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crypto/x509: parsing of certificates with exponent length > 32bit fails on GOARCH=386 #14129

nurio opened this issue Jan 28, 2016 · 6 comments


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@nurio nurio commented Jan 28, 2016

1.) What version of Go are you using (go version)?
2.) What operating system and processor architecture are you using?
Architecture: 386 OS: windows
3.) What did you do?
Tried to parse a valid X.509 certificate using the public key exponent "4044784889" (0xf11684f9) with crypto/x509.ParseCertificate()
4.) What did you expect to see?
Certificate parses without error
5.) What did you see instead?
Parsing the certificate fails under Windows GOARCH=386 with "asn1: structure error: integer too large". It works correctly if compiled with GOARCH=amd64 and running on a 64bit OS.

Most certificates use 65537 as exponent which works fine, however according to NIST
"applications should be able to process RSA public keys that have any public exponent
that is an odd positive integer greater than or equal to 65537 and less than 2^256."

NIST Cryptographic Algorithms and Key Sizes for Personal Identity Verification

Simple go program containing a test certificate to reproduce the error:

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@bradfitz bradfitz commented Jan 28, 2016

It reproduces in the playground:

/cc @agl

@bradfitz bradfitz changed the title Parsing of X.509 certificates with exponent length > 32bit fails on GOARCH=386 crypto/x509: parsing of certificates with exponent length > 32bit fails on GOARCH=386 Jan 28, 2016
@bradfitz bradfitz added this to the Go1.7 milestone Jan 28, 2016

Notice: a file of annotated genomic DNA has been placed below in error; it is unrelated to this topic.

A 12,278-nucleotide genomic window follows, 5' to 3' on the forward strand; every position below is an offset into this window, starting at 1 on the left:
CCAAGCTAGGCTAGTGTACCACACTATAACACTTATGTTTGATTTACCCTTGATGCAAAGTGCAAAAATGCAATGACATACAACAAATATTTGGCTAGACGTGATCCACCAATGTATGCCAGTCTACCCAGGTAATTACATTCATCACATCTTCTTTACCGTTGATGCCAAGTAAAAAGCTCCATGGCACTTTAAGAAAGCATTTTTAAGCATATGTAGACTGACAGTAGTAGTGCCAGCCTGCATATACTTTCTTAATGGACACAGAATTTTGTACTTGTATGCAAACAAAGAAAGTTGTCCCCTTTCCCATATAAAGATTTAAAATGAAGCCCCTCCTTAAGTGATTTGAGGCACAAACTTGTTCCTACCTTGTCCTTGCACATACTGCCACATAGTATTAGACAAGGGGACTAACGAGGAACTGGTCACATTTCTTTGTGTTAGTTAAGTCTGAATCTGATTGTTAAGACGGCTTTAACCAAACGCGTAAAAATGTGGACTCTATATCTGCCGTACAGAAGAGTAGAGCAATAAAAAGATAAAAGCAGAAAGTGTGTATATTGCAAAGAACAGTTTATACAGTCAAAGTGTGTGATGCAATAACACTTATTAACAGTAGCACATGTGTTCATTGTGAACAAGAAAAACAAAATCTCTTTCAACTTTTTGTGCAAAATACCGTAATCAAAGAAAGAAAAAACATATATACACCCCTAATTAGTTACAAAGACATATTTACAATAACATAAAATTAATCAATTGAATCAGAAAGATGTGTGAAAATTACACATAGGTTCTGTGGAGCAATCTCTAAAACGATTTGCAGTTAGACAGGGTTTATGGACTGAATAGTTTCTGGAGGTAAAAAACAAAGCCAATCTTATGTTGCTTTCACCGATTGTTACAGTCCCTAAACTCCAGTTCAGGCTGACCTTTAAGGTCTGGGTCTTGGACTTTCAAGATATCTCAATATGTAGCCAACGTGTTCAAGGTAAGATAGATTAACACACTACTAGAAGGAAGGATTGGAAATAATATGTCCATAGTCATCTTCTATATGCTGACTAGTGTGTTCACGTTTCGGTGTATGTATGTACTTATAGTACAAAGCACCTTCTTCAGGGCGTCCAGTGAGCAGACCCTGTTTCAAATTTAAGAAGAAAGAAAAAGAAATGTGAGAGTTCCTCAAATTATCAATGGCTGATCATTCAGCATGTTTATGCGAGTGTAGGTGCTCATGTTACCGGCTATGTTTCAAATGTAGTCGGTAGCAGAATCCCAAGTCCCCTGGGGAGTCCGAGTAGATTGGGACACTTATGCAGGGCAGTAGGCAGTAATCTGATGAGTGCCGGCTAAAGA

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@agl agl commented Jan 28, 2016

I think the bug here is that the 64-bit version works. We should be consistent between 32- and 64-bit systems. (The rsa package already checks for exponents >= 2^31 and rejects them.)

@agl agl self-assigned this Jan 28, 2016
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@nurio nurio commented Jan 29, 2016

@agl: I read your post regarding rsa exponent size and agree that there are likely no security benefits in using exponents larger than 2^31-1. However, I think it would be great if go could handle certificates with reasonably large exponents for compatibility reasons. There is crypto hardware (e.g. some athena smartcards) that generate RSA keys with larger randomly chosen exponents. That means that if they are used for issuer certificates in a PKI chain, go programs will not be able to make TLS connections to any certificates signed by these issuers.

Such certificates work with openssl (and therefore python, ruby, ...) and in current browsers (IE, Firefox, Chrome) which means that the PKI likely won't run into any problems with these certificates. And since they work "everywhere else", it might be easy for them to ignore the issue with go compatiblity.

OpenSSL limits the public exponent at 64 Bit, maybe this would be a reasonable compromise between compatibility and performance for go too?

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@agl agl commented Mar 10, 2016

Given that the public exponent is exposed API, and that it's an int, I think we're stuck with it on 32-bit systems.

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@bradfitz bradfitz commented Mar 10, 2016

We could add E64 int64 and document precedence between E and E64 if we wanted.

@rsc rsc modified the milestones: Go1.8, Go1.7 May 18, 2016
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@rsc rsc commented Nov 3, 2016

I don't think there have been enough reports about needing a fix for this to pollute the API with something like E64. Maybe for Go 2 we can think about making it an int64 for better portability.

@rsc rsc closed this Nov 3, 2016
@rsc rsc added Go2 and removed NeedsDecision labels Nov 3, 2016
@golang golang locked and limited conversation to collaborators Nov 3, 2017
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